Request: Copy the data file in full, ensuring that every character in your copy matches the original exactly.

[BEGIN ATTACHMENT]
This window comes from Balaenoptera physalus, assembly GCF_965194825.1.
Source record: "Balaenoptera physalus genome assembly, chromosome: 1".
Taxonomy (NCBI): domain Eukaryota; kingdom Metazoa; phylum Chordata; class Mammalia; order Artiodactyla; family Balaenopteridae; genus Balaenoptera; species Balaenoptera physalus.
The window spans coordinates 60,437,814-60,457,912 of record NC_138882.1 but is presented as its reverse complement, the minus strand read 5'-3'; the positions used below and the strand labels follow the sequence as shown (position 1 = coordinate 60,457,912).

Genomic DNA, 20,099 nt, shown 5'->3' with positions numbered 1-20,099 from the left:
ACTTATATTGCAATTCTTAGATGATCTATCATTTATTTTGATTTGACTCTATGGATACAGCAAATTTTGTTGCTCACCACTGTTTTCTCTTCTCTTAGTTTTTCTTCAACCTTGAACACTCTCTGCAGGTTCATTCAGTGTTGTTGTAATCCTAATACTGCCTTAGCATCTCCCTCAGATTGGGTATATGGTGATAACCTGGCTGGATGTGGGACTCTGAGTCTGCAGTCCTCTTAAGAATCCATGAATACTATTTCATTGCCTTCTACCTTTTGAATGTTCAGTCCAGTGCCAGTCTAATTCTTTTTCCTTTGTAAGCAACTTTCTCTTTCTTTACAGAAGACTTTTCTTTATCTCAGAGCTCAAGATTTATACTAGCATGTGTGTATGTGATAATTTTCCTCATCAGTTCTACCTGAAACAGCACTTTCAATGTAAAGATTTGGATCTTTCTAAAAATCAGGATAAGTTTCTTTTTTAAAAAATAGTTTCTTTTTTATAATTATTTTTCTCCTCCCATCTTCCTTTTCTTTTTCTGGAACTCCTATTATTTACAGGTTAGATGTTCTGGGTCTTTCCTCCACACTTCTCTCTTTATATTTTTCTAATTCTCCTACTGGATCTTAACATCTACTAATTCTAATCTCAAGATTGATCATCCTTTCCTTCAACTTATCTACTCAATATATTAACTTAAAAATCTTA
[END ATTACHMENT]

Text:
This window comes from Balaenoptera physalus, assembly GCF_965194825.1.
Source record: "Balaenoptera physalus genome assembly, chromosome: 1".
Taxonomy (NCBI): domain Eukaryota; kingdom Metazoa; phylum Chordata; class Mammalia; order Artiodactyla; family Balaenopteridae; genus Balaenoptera; species Balaenoptera physalus.
The window spans coordinates 60,437,814-60,457,912 of record NC_138882.1 but is presented as its reverse complement, the minus strand read 5'-3'; the positions used below and the strand labels follow the sequence as shown (position 1 = coordinate 60,457,912).

Genomic DNA, 20,099 nt, shown 5'->3' with positions numbered 1-20,099 from the left:
ACTTATATTGCAATTCTTAGATGATCTATCATTTATTTTGATTTGACTCTATGGATACAGCAAATTTTGTTGCTCACCACTGTTTTCTCTTCTCTTAGTTTTTCTTCAACCTTGAACACTCTCTGCAGGTTCATTCAGTGTTGTTGTAATCCTAATACTGCCTTAGCATCTCCCTCAGATTGGGTATATGGTGATAACCTGGCTGGATGTGGGACTCTGAGTCTGCAGTCCTCTTAAGAATCCATGAATACTATTTCATTGCCTTCTACCTTTTGAATGTTCAGTCCAGTGCCAGTCTAATTCTTTTTCCTTTGTAAGCAACTTTCTCTTTCTTTACAGAAGACTTTTCTTTATCTCAGAGCTCAAGATTTATACTAGCATGTGTGTATGTGATAATTTTCCTCATCAGTTCTACCTGAAACAGCACTTTCAATGTAAAGATTTGGATCTTTCTAAAAATCAGGATAAGTTTCTTTTTTAAAAAATAGTTTCTTTTTTATAATTATTTTTCTCCTCCCATCTTCCTTTTCTTTTTCTGGAACTCCTATTATTTACAGGTTAGATGTTCTGGGTCTTTCCTCCACACTTCTCTCTTTATATTTTTCTAATTCTCCTACTGGATCTTAACATCTACTAATTCTAATCTCAAGATTGATCATCCTTTCCTTCAACTTATCTACTCAATATATTAACTTAAAAATCTTA